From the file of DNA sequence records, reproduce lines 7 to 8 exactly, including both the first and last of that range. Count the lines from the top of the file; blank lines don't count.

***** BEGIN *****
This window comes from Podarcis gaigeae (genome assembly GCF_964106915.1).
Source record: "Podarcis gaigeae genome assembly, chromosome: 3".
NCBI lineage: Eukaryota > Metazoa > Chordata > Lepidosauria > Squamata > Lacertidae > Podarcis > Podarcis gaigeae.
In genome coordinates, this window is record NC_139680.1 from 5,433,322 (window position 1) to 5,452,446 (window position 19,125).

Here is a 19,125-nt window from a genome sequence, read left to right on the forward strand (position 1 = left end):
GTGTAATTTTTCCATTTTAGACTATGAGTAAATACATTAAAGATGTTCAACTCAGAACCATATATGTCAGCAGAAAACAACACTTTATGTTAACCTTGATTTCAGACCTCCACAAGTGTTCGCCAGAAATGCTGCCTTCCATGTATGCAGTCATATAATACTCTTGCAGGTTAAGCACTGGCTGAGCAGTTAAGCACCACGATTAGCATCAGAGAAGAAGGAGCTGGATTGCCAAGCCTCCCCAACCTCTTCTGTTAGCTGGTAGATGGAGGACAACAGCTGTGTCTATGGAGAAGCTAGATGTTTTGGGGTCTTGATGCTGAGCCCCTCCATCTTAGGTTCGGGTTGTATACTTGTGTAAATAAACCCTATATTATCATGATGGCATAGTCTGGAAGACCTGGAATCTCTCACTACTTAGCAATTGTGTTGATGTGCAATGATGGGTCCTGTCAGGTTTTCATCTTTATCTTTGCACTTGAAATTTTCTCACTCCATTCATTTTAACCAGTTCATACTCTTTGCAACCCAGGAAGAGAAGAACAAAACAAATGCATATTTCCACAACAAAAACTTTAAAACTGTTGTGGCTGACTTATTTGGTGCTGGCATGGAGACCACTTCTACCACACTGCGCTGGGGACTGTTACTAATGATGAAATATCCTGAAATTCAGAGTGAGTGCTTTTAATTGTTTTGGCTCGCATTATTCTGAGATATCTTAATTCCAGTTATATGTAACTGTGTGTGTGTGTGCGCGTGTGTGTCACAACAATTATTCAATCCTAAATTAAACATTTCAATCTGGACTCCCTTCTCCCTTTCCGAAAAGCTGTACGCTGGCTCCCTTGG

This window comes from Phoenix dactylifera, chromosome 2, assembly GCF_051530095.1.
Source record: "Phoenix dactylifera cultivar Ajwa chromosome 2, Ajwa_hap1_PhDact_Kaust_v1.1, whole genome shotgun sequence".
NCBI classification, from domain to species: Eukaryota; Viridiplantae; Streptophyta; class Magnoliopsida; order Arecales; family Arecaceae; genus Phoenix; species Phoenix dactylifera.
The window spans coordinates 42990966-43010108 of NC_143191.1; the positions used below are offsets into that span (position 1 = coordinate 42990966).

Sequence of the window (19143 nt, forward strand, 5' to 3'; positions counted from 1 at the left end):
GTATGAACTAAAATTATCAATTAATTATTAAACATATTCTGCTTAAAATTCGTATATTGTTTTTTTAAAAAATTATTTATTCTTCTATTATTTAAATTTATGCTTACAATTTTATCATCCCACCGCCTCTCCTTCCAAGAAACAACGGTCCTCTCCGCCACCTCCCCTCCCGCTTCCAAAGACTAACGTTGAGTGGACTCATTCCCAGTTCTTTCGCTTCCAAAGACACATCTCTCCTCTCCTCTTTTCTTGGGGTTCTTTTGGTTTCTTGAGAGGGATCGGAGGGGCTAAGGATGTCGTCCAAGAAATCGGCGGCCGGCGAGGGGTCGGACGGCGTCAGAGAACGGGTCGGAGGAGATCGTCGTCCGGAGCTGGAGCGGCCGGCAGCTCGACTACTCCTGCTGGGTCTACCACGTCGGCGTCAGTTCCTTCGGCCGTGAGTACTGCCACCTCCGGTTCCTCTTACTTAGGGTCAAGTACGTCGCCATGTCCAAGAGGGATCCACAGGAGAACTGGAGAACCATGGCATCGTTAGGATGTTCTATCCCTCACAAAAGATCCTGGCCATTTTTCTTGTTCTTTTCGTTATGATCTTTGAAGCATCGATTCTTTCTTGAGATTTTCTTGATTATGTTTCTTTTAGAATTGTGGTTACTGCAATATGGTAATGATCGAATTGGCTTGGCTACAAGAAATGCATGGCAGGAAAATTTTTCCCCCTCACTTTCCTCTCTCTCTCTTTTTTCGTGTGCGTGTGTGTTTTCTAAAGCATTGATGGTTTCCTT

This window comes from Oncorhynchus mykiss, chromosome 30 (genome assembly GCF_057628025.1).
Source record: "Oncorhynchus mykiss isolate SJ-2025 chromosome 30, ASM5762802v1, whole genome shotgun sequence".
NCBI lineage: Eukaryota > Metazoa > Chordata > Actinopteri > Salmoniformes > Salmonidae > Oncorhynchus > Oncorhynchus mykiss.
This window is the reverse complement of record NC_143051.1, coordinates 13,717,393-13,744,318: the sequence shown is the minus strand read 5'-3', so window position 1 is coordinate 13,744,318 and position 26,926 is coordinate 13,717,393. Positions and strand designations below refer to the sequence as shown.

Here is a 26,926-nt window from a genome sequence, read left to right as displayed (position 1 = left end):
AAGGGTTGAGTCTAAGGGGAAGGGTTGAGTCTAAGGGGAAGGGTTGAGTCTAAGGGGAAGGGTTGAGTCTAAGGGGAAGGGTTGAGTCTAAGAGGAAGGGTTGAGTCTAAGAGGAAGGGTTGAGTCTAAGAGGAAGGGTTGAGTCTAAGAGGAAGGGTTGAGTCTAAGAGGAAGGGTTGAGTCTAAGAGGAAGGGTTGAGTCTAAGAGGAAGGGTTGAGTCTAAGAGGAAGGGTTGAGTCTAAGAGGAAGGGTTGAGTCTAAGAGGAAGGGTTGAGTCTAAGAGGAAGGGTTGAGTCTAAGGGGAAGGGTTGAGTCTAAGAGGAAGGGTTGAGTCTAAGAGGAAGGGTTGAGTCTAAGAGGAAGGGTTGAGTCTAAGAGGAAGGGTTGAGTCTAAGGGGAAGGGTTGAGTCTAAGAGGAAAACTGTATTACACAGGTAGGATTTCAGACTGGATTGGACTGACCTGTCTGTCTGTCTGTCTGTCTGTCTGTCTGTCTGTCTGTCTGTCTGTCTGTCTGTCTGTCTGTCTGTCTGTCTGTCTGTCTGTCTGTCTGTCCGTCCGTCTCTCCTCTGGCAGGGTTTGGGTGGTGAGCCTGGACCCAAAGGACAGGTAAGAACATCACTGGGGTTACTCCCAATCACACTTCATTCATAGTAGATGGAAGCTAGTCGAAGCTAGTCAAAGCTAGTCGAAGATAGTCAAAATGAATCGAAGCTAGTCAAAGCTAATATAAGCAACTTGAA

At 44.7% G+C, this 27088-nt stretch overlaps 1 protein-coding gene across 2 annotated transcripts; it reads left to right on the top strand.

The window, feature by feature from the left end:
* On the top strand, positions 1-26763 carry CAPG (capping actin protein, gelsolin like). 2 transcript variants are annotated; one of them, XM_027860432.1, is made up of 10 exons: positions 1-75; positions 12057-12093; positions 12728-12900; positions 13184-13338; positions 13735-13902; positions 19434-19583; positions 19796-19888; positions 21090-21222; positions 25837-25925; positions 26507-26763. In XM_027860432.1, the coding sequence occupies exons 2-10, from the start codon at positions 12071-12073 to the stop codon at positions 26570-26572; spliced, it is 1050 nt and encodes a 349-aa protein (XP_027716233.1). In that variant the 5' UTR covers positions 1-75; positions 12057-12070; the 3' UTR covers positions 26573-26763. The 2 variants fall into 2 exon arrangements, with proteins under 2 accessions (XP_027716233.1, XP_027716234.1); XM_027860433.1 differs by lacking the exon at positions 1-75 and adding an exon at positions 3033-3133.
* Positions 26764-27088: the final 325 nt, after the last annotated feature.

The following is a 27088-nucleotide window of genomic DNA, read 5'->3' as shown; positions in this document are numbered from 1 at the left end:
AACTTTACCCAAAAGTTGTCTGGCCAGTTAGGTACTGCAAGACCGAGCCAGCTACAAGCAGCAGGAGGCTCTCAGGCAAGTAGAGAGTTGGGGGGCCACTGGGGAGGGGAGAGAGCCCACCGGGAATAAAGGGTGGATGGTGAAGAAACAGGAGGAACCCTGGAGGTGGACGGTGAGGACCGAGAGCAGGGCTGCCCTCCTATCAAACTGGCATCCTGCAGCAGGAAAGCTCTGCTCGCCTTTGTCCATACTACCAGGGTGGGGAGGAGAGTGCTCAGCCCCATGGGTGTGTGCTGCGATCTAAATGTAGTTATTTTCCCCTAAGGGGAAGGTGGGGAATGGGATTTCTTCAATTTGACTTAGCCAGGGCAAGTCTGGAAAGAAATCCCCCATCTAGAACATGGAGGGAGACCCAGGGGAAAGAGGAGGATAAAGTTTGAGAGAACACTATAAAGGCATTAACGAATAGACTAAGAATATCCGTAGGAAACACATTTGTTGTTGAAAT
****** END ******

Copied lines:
This window comes from Phoenix dactylifera, chromosome 2, assembly GCF_051530095.1.
Source record: "Phoenix dactylifera cultivar Ajwa chromosome 2, Ajwa_hap1_PhDact_Kaust_v1.1, whole genome shotgun sequence".